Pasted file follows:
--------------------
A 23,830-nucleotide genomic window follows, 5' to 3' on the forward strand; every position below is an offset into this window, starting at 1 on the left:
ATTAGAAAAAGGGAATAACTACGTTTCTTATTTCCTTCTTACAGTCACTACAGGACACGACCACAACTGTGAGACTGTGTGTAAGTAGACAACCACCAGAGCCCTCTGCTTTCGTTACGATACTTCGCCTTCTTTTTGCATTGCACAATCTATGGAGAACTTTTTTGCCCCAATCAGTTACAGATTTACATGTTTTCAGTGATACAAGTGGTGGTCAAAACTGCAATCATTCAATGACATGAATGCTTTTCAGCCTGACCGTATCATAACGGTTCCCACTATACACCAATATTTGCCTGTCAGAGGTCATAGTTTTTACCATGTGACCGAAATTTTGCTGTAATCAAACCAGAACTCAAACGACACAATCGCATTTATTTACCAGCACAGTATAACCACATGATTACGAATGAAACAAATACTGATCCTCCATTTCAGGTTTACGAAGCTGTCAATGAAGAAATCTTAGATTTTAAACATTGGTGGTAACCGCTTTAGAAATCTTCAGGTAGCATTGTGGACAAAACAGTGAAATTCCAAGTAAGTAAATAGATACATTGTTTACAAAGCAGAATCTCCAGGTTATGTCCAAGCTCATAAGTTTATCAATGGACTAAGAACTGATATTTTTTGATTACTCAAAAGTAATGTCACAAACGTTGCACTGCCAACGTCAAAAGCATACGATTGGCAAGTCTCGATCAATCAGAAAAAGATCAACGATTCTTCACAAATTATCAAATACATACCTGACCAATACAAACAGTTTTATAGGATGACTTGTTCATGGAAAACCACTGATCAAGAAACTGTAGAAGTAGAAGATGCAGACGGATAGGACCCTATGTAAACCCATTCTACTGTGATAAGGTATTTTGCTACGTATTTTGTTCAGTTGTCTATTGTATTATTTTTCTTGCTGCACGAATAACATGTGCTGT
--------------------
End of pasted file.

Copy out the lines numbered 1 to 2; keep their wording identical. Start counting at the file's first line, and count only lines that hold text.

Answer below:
A 23,830-nucleotide genomic window follows, 5' to 3' on the forward strand; every position below is an offset into this window, starting at 1 on the left:
ATTAGAAAAAGGGAATAACTACGTTTCTTATTTCCTTCTTACAGTCACTACAGGACACGACCACAACTGTGAGACTGTGTGTAAGTAGACAACCACCAGAGCCCTCTGCTTTCGTTACGATACTTCGCCTTCTTTTTGCATTGCACAATCTATGGAGAACTTTTTTGCCCCAATCAGTTACAGATTTACATGTTTTCAGTGATACAAGTGGTGGTCAAAACTGCAATCATTCAATGACATGAATGCTTTTCAGCCTGACCGTATCATAACGGTTCCCACTATACACCAATATTTGCCTGTCAGAGGTCATAGTTTTTACCATGTGACCGAAATTTTGCTGTAATCAAACCAGAACTCAAACGACACAATCGCATTTATTTACCAGCACAGTATAACCACATGATTACGAATGAAACAAATACTGATCCTCCATTTCAGGTTTACGAAGCTGTCAATGAAGAAATCTTAGATTTTAAACATTGGTGGTAACCGCTTTAGAAATCTTCAGGTAGCATTGTGGACAAAACAGTGAAATTCCAAGTAAGTAAATAGATACATTGTTTACAAAGCAGAATCTCCAGGTTATGTCCAAGCTCATAAGTTTATCAATGGACTAAGAACTGATATTTTTTGATTACTCAAAAGTAATGTCACAAACGTTGCACTGCCAACGTCAAAAGCATACGATTGGCAAGTCTCGATCAATCAGAAAAAGATCAACGATTCTTCACAAATTATCAAATACATACCTGACCAATACAAACAGTTTTATAGGATGACTTGTTCATGGAAAACCACTGATCAAGAAACTGTAGAAGTAGAAGATGCAGACGGATAGGACCCTATGTAAACCCATTCTACTGTGATAAGGTATTTTGCTACGTATTTTGTTCAGTTGTCTATTGTATTATTTTTCTTGCTGCACGAATAACATGTGCTGT